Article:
arabic possessive pronouns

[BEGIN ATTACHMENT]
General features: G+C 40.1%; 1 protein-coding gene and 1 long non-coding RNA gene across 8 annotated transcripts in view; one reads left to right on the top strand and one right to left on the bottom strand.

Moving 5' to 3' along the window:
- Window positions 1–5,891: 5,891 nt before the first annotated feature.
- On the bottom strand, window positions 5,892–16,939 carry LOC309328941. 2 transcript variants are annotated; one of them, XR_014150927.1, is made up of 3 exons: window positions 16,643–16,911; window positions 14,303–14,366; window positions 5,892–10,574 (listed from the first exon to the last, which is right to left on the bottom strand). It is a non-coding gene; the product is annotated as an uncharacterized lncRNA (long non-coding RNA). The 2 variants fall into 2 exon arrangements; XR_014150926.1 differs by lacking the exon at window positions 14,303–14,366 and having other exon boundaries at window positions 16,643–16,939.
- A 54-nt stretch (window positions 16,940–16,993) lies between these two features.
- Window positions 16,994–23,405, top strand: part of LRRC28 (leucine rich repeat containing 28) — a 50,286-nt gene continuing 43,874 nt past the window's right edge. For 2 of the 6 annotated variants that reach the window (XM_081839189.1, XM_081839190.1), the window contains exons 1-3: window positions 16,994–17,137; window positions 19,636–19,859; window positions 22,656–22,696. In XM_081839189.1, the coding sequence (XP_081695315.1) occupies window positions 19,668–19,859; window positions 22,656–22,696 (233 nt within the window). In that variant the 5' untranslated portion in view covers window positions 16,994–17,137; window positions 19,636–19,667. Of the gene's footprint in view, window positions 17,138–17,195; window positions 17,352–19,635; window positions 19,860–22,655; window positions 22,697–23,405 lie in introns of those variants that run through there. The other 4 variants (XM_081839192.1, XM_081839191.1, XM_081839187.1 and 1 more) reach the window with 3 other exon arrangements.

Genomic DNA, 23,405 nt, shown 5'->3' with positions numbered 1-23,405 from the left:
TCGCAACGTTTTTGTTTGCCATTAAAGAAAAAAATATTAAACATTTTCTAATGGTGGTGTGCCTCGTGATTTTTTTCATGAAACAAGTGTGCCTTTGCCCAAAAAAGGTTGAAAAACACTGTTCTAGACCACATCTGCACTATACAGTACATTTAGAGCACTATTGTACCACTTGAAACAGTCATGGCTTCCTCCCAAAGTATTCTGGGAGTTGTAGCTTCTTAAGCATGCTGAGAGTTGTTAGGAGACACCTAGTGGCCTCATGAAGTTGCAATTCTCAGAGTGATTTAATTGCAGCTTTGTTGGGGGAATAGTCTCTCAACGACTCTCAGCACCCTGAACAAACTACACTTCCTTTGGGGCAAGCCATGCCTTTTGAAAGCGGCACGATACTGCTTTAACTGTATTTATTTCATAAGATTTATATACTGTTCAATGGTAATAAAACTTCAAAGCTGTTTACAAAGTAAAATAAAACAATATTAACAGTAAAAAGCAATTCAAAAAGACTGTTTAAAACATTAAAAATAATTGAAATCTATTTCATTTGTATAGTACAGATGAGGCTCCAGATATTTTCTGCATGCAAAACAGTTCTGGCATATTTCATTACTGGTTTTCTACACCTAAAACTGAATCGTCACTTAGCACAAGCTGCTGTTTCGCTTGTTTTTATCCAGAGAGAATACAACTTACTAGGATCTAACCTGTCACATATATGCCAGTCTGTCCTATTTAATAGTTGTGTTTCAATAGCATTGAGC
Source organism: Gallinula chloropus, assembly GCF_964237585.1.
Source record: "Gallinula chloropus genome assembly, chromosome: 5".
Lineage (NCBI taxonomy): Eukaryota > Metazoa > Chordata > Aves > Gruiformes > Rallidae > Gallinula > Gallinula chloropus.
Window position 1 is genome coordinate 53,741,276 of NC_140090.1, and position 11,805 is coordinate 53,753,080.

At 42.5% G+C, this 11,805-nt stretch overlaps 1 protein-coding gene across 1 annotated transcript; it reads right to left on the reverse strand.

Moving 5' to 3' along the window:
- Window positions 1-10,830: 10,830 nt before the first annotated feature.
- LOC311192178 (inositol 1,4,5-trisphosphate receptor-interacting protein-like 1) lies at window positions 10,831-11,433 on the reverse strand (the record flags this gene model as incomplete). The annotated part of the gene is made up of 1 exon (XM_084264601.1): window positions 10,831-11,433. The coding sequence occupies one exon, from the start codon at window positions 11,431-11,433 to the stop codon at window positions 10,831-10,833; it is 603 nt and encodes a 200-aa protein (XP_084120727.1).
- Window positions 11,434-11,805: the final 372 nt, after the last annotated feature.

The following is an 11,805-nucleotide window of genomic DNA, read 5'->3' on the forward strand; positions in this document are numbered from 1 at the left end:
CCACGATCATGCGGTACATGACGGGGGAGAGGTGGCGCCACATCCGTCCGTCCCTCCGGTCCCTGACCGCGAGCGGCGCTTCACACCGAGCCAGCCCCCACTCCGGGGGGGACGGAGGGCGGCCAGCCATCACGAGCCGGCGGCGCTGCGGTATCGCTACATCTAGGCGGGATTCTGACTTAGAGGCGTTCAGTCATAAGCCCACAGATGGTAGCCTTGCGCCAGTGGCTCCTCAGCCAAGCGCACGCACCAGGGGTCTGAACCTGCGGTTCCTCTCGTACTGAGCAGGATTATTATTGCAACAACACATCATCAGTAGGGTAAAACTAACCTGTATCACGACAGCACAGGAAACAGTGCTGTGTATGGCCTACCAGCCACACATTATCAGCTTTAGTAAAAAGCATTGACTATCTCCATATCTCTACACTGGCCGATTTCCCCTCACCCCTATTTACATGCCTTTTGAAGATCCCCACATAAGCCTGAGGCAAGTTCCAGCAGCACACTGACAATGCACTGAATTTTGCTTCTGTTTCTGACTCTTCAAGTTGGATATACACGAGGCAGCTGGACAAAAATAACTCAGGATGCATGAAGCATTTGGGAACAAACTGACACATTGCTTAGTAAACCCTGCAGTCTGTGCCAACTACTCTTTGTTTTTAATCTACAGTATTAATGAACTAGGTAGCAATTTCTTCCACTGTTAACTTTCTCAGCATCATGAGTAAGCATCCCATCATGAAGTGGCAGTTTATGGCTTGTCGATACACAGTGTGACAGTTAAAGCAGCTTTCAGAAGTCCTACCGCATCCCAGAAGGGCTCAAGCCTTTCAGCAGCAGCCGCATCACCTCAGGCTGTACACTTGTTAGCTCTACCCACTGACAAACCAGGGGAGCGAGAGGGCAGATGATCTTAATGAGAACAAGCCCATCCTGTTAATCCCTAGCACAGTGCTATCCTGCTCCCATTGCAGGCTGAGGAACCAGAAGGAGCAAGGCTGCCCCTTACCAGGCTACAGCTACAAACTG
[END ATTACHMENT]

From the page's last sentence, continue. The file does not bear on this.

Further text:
For example مكتبُهُم is an idaafa. This is because these words, like most Arabic words, have a suffix and prefix attached to them. As the book says their use is another example of an idaafa which is usually two (or more) nouns strung together to indicate possession. For example, “in his office” is في مكتبهِ The dhamma of the suffix هُ has been changed to a kasra due to the kasra on the ب (The kasra on the ب is there since مكتب is genitive because of في). Regards, David Dual. previous lesson, we learn about the Subject pronouns, Subject Pronouns: Learn Arabic Grammar #1, Why should Muslims not celebrate Valentine’s Day in light of the Quran. Are these the same as “possessive adjectives” ? Required fields are marked *, Copyright © 2018 SAIOI - SMART Arabic International Online Institute. Possessive pronouns (my, your, his, her, our, their) are used to indicate ownership of something. كتابه (kitaab u) Your email address will not be published. Now I know that in English a possessive pronoun is “mine, yours, his, hers, ours, theirs”. Possessive pronouns are very common and represent ownership of a possession. At SAIOI, our teachers take special care to ensure that you enjoy your learning process and customize the process to suit your needs. 3rd (neutral) its its These suffixes are common in most places and play a crucial role in everyday communication. Arabic uses pronoun suffixes as another way to indicate possession. The entire idaafa will be definite. In the previous lesson, we learn about the Subject pronouns. These suffixes are very common and will come very handy. Possessive Subject Pronoun: Learn Arabic Grammar #2. Because the possessive pronouns are considered definite, they define the noun to which they are attached. Learning a language is not only about the vocabulary but also about knowing the grammar. كتاب + أنا فصل + أنتم جامعة + نحن بيوت + هم أصدقاء + أنتما ساعدَت + هو استقبلت + أنتن The possessive pronoun (its) does not exist in Arabic, it is referred to as (his) or (her) depending whether the noun is masculine or feminine. So this section on possessive pronouns would more correctly be labeled as possessive adjectives, because it actually is referring to “my, your, her, his, our, etc. Or is there another way to do this that I haven’t notice? 3rd (male) his his These dual forms though are mostly avoided in Arabic. I hope this helps. When we add a pronoun suffix to a word which ends in a ة, the ة is written and pronounced as a regular ت. I think the closest equivalent to possessive pronouns would actually be the preposition “ل” meaning “belonging to” when used with the possessive pronouns. That is because the word is now definite. Thus “your book” (masc.) For example مكتبُ مديرِ شركتِكم “the office of the director of your company”. Arabic uses pronoun suffixes as another way to indicate possession. But, instead of attaching to the verb, they attach to the noun that is owned. For example, “your new teacher” is مدرسُكَ الجديدُ. Of course, “my article” مقالتي (“maqaalati) will not be inflected for case for the reasons outlined in the above paragraph. In Arabic the same thing is done but the possessive pronouns are suffixed to the noun instead of written as independent words before the noun. You have now seen the three ways in which a word in Arabic is made definite. These pronouns show ownership. Very good question. Here are some examples of this … Unlike the words like I (أنا) or You (أنت) the words like “My” and “Your” doesn’t have a direct word replacement in Arabic. So know that any noun to which the pronoun suffix ي is attached will not ever be inflected for case. The same thing happens to هُنّ َ and هُم . Thanks so much. They have to be attached to a noun, verb, or particle: ﺔَُﻠِﺼﻤﺘُﻟاﱠ ﺮِﺋﺎَﻤﱠﻀﻟا You (said to a َك His ُﻩ 8 male) 3 You (said to a ِك Hers ﺎَه female) Me, Mine, My ﻲـــ 1 9 4 Those are my thoughts on your question. Hello, you called the suffixes “possessive pronouns” saying that the suffixes are attached to nouns. These pronouns conjugate the verbs and appear at the end of the words. Arabic Determinative Possessive Pronouns: Similar to the Arabic object pronouns, the determinative possessive pronouns look the same, the only difference is that they end a noun and not a verb like above. Save my name, email, and website in this browser for the next time I comment. The third is by attaching a pronoun suffix. They are considered possessive but do not stand alone. The word “Habib” means ‘Beloved’ and the last ‘I’ in the ‘Habibi’ in the image above is the possessive pronoun, and the word means ‘My Beloved’. In the previous lesson, we learn about the Subject pronouns. In Arabic they are possessive pronouns and the Arabic term for them describes them that way – الضمائر الملكية. Your email address will not be published. David – Very good question. http://allthearabicyouneverlearnedthefirsttimearound.com/p1/p1-ch3/possessive-pronouns/, Verbs – Past Tense and the Accusative Case, Table of Contents: Part II – Verbally Speaking, The Little Words No One Ever Learns But Which Are Very Important, Active and Passive Participles Forms I and II, The Preposition لِ Meaning “belonging to”, The Dual of Nouns, Adjectives, Pronouns, and Verbs, Masculine Sound Plurals in Idaafas and with Pronoun Suffixes, Table of Contents: Part 1 – Back to the Basics. The word شركة is definite because of the suffix كم. If you have been learning basic words and phrases, and trying to notice them when hearing a conversation, you might have come across words that seem familiar but still different. Arabic Possessive Pronouns. The nuun is dropped and the yaa is added with a fatha. Attached pronouns are always added to the end of the word. Modern Standard Arabic - Adults and Children. Normally they will be translated or interpreted into English using English possessive adjectives and if the book is ever reissued that would be a nice note to make. Instead of a word, a suffix is … 3rd plural theirs their. The Personal Pronouns in Arabic. For example “هذا الكتاب لي ” means “This book belongs to me” but it could just as easily be translated as “This book is mine”. Instead of a word, a suffix is added to a verb to convey the same meaning. The suffix added to the verb is known as the Possessive Subject pronoun. Possessive pronouns (my, your, his, her, our, their) are used to indicate ownership of something. Me: noun+i ي . If different – what is the difference ? The Arabic word for “Book” is “Kitab” and the suffix “i” and “uka” has been added to the verb to mean “My” and “Your” respectively! Plural. Please check the table below for the list of subject, possessive and object pronouns in Arabic. My two books is كتابايَ if in the nominative case. These pronouns conjugate the verbs and appear at the end of the words. If you were planning to learn Arabic for a long period of time, then you should Book your Free session now and enjoy our teacher explaining the intricacies of the language on Skype!